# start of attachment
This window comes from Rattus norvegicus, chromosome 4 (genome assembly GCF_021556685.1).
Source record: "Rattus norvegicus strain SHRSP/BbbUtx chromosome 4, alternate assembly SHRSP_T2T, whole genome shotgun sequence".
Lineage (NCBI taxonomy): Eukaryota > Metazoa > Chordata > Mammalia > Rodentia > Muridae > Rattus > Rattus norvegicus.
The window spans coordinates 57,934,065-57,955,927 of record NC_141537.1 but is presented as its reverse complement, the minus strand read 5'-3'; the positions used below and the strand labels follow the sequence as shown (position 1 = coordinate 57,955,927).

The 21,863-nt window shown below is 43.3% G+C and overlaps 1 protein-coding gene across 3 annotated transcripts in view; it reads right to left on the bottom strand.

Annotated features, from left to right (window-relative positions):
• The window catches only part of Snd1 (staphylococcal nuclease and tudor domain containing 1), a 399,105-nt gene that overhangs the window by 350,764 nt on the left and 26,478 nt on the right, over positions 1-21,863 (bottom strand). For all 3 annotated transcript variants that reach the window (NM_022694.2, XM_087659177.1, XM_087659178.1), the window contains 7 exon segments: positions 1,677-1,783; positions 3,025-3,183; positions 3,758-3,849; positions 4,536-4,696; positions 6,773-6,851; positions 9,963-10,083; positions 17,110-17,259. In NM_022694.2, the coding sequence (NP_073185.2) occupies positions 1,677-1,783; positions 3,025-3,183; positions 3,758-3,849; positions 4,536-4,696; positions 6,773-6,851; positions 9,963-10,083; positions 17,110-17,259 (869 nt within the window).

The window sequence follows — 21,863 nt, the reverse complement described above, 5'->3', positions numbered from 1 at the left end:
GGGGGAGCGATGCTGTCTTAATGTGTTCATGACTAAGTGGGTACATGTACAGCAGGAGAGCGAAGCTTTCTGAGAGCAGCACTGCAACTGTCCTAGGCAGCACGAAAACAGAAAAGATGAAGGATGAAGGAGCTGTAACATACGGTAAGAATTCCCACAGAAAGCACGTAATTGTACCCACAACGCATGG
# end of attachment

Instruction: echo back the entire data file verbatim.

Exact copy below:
This window comes from Rattus norvegicus, chromosome 4 (genome assembly GCF_021556685.1).
Source record: "Rattus norvegicus strain SHRSP/BbbUtx chromosome 4, alternate assembly SHRSP_T2T, whole genome shotgun sequence".
Lineage (NCBI taxonomy): Eukaryota > Metazoa > Chordata > Mammalia > Rodentia > Muridae > Rattus > Rattus norvegicus.
The window spans coordinates 57,934,065-57,955,927 of record NC_141537.1 but is presented as its reverse complement, the minus strand read 5'-3'; the positions used below and the strand labels follow the sequence as shown (position 1 = coordinate 57,955,927).

The 21,863-nt window shown below is 43.3% G+C and overlaps 1 protein-coding gene across 3 annotated transcripts in view; it reads right to left on the bottom strand.

Annotated features, from left to right (window-relative positions):
• The window catches only part of Snd1 (staphylococcal nuclease and tudor domain containing 1), a 399,105-nt gene that overhangs the window by 350,764 nt on the left and 26,478 nt on the right, over positions 1-21,863 (bottom strand). For all 3 annotated transcript variants that reach the window (NM_022694.2, XM_087659177.1, XM_087659178.1), the window contains 7 exon segments: positions 1,677-1,783; positions 3,025-3,183; positions 3,758-3,849; positions 4,536-4,696; positions 6,773-6,851; positions 9,963-10,083; positions 17,110-17,259. In NM_022694.2, the coding sequence (NP_073185.2) occupies positions 1,677-1,783; positions 3,025-3,183; positions 3,758-3,849; positions 4,536-4,696; positions 6,773-6,851; positions 9,963-10,083; positions 17,110-17,259 (869 nt within the window).

The window sequence follows — 21,863 nt, the reverse complement described above, 5'->3', positions numbered from 1 at the left end:
GGGGGAGCGATGCTGTCTTAATGTGTTCATGACTAAGTGGGTACATGTACAGCAGGAGAGCGAAGCTTTCTGAGAGCAGCACTGCAACTGTCCTAGGCAGCACGAAAACAGAAAAGATGAAGGATGAAGGAGCTGTAACATACGGTAAGAATTCCCACAGAAAGCACGTAATTGTACCCACAACGCATGG